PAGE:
Another recent visitor was apparently searching for legitimate X-Files fan fiction and found my entry into the genre. I only wish that he (and I assume it was a he) had left a comment about my work. It deserves a mention, dammit.

However, the unquestionable winner in the "how did I get here?" contest is the guy (and again, I assume with confidence that it was a guy) from Riyadh, Saudi Arabia who found his way to Q'ner Industries by entering the words "gush pussy teen" into MSN search. Now, while I have a feeling I know what he was looking for, a few questions remain:

  1. Why did my site come up in the results list? I mention each of the words only once: "teen" and "pussy" appear in the X-Files entry and "gush" appears in my very first post. So how did my blog catapult to the top (number three, I checked) of MSN's "gush pussy teen" list? The irony, of course, is that I've now included these words so many times here that I'm going to start getting hits from every guy out there looking for a little hot "gush pussy teen." And you know I do love rich, delicious, fancy-pants irony!

  2. What exactly was this guy looking for? I can understand the intent behind two of the three search words, but "gush?" Did he perhaps mean to type in bush or gash? If not, what specific fetish was he trying to satisfy in the three-word string that the mere entry of "teen" and "pussy" simply would not provide? What was he hoping to see gush forth from the other two words?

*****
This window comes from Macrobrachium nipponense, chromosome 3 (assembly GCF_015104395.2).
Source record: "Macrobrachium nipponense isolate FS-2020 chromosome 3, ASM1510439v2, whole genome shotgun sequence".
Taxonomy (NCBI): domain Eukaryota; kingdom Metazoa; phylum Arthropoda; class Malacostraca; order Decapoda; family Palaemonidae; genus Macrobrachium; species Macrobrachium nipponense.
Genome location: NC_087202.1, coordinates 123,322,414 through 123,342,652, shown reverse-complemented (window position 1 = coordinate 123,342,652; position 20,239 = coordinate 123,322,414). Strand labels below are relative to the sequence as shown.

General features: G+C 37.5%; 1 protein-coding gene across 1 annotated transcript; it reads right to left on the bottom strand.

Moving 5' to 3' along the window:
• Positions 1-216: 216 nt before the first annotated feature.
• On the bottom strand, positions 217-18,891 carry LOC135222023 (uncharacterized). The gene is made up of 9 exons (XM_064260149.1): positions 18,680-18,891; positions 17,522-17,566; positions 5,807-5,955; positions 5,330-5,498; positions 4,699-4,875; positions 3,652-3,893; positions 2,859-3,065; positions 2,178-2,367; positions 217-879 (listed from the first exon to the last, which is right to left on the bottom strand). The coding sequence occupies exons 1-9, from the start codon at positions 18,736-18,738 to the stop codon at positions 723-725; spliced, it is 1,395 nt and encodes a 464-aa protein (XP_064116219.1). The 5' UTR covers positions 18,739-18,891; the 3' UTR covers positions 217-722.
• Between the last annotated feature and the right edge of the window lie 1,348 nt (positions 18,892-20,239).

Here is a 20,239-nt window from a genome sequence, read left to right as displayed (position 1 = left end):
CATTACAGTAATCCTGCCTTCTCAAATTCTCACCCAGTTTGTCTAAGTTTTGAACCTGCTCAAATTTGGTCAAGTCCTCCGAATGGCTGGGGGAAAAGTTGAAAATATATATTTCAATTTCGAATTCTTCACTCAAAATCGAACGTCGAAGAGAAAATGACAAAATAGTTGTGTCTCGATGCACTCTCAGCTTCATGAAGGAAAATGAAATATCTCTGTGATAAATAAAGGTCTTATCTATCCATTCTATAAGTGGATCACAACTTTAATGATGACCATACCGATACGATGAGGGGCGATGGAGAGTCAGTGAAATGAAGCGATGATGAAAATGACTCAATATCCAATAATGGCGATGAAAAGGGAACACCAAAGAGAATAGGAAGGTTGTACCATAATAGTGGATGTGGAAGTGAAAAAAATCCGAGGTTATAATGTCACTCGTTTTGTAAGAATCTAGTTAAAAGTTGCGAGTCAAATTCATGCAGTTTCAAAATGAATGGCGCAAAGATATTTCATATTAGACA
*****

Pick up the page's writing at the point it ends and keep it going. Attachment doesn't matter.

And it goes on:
3. Was this guy a true blue Saudi or an American stationed there? If he was the latter, isn't it about time for some R&R? If he was the former (and I do hope he was), what does this mean for the country as a whole? Imagine that he is a religious man, home after a long day of prayer. He sees the wife off to bed, then settles in behind his computer for some heretic enjoyment that only "gush pussy teen" can provide.

    Think of it. After all the needless war waged by our administration in the Middle East in the name of peace, what if the entire fundamentalist movement is ultimately dismantled because the Internet provides access to something our own fundamentalist administration is seeking to censor -- the universal desire to get an eyeful of a little "gush pussy teen." Ooohhh! More delicious irony!

I find it interesting that three words on my blog, used in unrelated contexts, are assembled and given a new meaning through the strange algorythms of MSN and one man's desire. It's all very meta and postmodern, two buzzwords I've been known to use while holding a cocktail. How many more people out there, in their midnight search for "gush pussy teen," will happen upon my site, assess the content and move on? To those who do, I am sorry but you will not find what you are looking for here. I only hope this momentary diversion does not soften your resolve. There is plenty of legitimate "gush pussy teen" out there. Godspeed on your continued search.